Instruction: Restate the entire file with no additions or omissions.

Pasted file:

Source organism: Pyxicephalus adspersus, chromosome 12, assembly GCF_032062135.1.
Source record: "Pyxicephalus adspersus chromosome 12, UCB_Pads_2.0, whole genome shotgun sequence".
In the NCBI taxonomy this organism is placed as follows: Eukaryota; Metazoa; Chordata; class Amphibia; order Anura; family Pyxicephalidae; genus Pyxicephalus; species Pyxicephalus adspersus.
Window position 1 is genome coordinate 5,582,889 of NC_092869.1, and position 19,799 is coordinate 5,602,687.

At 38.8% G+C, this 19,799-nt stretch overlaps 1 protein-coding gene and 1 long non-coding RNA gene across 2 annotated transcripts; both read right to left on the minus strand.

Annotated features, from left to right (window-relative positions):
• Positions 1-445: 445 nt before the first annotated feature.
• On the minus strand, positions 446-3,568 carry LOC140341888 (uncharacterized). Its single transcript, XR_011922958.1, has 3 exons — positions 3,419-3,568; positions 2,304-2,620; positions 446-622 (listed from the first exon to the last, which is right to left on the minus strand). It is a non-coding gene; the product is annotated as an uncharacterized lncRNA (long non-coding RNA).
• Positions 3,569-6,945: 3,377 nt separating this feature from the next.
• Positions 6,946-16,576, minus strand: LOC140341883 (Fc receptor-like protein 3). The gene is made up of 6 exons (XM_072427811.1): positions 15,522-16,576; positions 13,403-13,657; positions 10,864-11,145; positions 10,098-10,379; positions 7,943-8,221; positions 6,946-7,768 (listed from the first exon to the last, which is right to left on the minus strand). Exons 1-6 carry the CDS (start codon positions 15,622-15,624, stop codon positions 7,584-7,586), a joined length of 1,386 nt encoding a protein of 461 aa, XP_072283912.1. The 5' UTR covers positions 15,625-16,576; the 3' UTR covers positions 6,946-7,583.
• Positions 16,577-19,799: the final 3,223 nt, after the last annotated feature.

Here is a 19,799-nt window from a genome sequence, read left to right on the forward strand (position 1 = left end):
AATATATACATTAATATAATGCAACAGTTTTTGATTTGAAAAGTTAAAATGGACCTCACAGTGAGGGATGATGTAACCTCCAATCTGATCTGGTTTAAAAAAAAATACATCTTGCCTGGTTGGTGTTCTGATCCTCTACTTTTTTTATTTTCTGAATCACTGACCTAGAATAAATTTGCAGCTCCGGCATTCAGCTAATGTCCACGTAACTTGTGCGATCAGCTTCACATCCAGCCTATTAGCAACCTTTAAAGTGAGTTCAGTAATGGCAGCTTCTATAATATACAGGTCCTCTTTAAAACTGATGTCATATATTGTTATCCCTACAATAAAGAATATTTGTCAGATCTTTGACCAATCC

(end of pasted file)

Source organism: Pyxicephalus adspersus, chromosome 12, assembly GCF_032062135.1.
Source record: "Pyxicephalus adspersus chromosome 12, UCB_Pads_2.0, whole genome shotgun sequence".
In the NCBI taxonomy this organism is placed as follows: Eukaryota; Metazoa; Chordata; class Amphibia; order Anura; family Pyxicephalidae; genus Pyxicephalus; species Pyxicephalus adspersus.
Window position 1 is genome coordinate 5,582,889 of NC_092869.1, and position 19,799 is coordinate 5,602,687.

At 38.8% G+C, this 19,799-nt stretch overlaps 1 protein-coding gene and 1 long non-coding RNA gene across 2 annotated transcripts; both read right to left on the minus strand.

Annotated features, from left to right (window-relative positions):
• Positions 1-445: 445 nt before the first annotated feature.
• On the minus strand, positions 446-3,568 carry LOC140341888 (uncharacterized). Its single transcript, XR_011922958.1, has 3 exons — positions 3,419-3,568; positions 2,304-2,620; positions 446-622 (listed from the first exon to the last, which is right to left on the minus strand). It is a non-coding gene; the product is annotated as an uncharacterized lncRNA (long non-coding RNA).
• Positions 3,569-6,945: 3,377 nt separating this feature from the next.
• Positions 6,946-16,576, minus strand: LOC140341883 (Fc receptor-like protein 3). The gene is made up of 6 exons (XM_072427811.1): positions 15,522-16,576; positions 13,403-13,657; positions 10,864-11,145; positions 10,098-10,379; positions 7,943-8,221; positions 6,946-7,768 (listed from the first exon to the last, which is right to left on the minus strand). Exons 1-6 carry the CDS (start codon positions 15,622-15,624, stop codon positions 7,584-7,586), a joined length of 1,386 nt encoding a protein of 461 aa, XP_072283912.1. The 5' UTR covers positions 15,625-16,576; the 3' UTR covers positions 6,946-7,583.
• Positions 16,577-19,799: the final 3,223 nt, after the last annotated feature.

Here is a 19,799-nt window from a genome sequence, read left to right on the forward strand (position 1 = left end):
AATATATACATTAATATAATGCAACAGTTTTTGATTTGAAAAGTTAAAATGGACCTCACAGTGAGGGATGATGTAACCTCCAATCTGATCTGGTTTAAAAAAAAATACATCTTGCCTGGTTGGTGTTCTGATCCTCTACTTTTTTTATTTTCTGAATCACTGACCTAGAATAAATTTGCAGCTCCGGCATTCAGCTAATGTCCACGTAACTTGTGCGATCAGCTTCACATCCAGCCTATTAGCAACCTTTAAAGTGAGTTCAGTAATGGCAGCTTCTATAATATACAGGTCCTCTTTAAAACTGATGTCATATATTGTTATCCCTACAATAAAGAATATTTGTCAGATCTTTGACCAATCC